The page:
Rand is a fascinating case study of modern secular moral philosophy (though out of line with the mainstream) if only because of her great influence on some right-wing politicians. She could be said to be arguing that the Rabbis’ “evil inclination” is what is good, and the “good inclination” (idealism and altruism, which she admits exists) is what is evil! Some might call this the ultimate immorality: “Evil, be thou my good”. And yet, could it not be held that Reinhold Niebuhr’s “Christian realism”, for example in Moral Man and Immoral Society, is also rather hard on (some manifestations of) the good inclination and a little soft on the evil?
 One might note here the notorious reference by another non-believer, Philip Larkin, in This be the Verse, to what your Mum and Dad do to you (and what was done to them in their turn). Perhaps that is evidence that, even in the most secular circles, some concept of original sin may be seen as relevant – and, maybe, merciful.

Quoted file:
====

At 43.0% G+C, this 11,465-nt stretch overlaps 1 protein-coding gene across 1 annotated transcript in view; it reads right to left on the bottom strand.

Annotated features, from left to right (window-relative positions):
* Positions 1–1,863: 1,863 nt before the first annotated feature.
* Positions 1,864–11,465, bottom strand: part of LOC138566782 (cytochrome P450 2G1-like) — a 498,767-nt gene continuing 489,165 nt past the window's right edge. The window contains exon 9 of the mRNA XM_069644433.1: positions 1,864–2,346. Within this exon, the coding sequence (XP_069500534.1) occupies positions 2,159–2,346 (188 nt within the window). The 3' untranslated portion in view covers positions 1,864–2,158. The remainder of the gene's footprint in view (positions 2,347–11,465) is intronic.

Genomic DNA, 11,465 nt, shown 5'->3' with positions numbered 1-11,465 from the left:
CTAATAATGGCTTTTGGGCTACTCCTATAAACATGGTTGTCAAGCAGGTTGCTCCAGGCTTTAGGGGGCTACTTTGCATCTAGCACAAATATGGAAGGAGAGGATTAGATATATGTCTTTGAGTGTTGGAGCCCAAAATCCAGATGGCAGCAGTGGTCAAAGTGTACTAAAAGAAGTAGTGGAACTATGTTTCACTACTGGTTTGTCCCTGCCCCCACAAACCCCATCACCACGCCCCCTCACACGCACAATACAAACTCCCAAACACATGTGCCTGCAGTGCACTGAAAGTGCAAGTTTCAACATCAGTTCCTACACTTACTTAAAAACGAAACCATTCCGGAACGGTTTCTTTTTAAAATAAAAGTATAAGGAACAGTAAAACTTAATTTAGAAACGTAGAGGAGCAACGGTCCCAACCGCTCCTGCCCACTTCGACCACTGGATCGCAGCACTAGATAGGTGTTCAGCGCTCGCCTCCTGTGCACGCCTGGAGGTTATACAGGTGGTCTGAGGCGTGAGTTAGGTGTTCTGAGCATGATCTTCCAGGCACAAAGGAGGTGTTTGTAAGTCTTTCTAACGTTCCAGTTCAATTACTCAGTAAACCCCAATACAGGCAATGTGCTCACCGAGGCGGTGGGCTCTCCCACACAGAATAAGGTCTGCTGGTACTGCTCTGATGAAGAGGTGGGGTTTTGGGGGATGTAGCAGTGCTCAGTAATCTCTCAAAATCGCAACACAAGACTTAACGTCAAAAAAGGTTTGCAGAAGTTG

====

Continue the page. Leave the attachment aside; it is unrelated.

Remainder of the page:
There is not space here to analyse in detail how this misconception arose. It seems to be mainly the result of Hellenistic influence more than Judaic; the OT shows little sign of it. That said, Paul was not wrong in his observation that the sexual side of our life touches our very existence and identity particularly closely, and therefore any hamartia in that area – all the more, perhaps, in a patriarchal society – may have particular significance. As we move to a less patriarchal way of living, however, it becomes clearer just how much the historic imbalances of power between the genders can lead to the use of sex, and the condemnation of sexual sins as well as those sins themselves, as a means of control.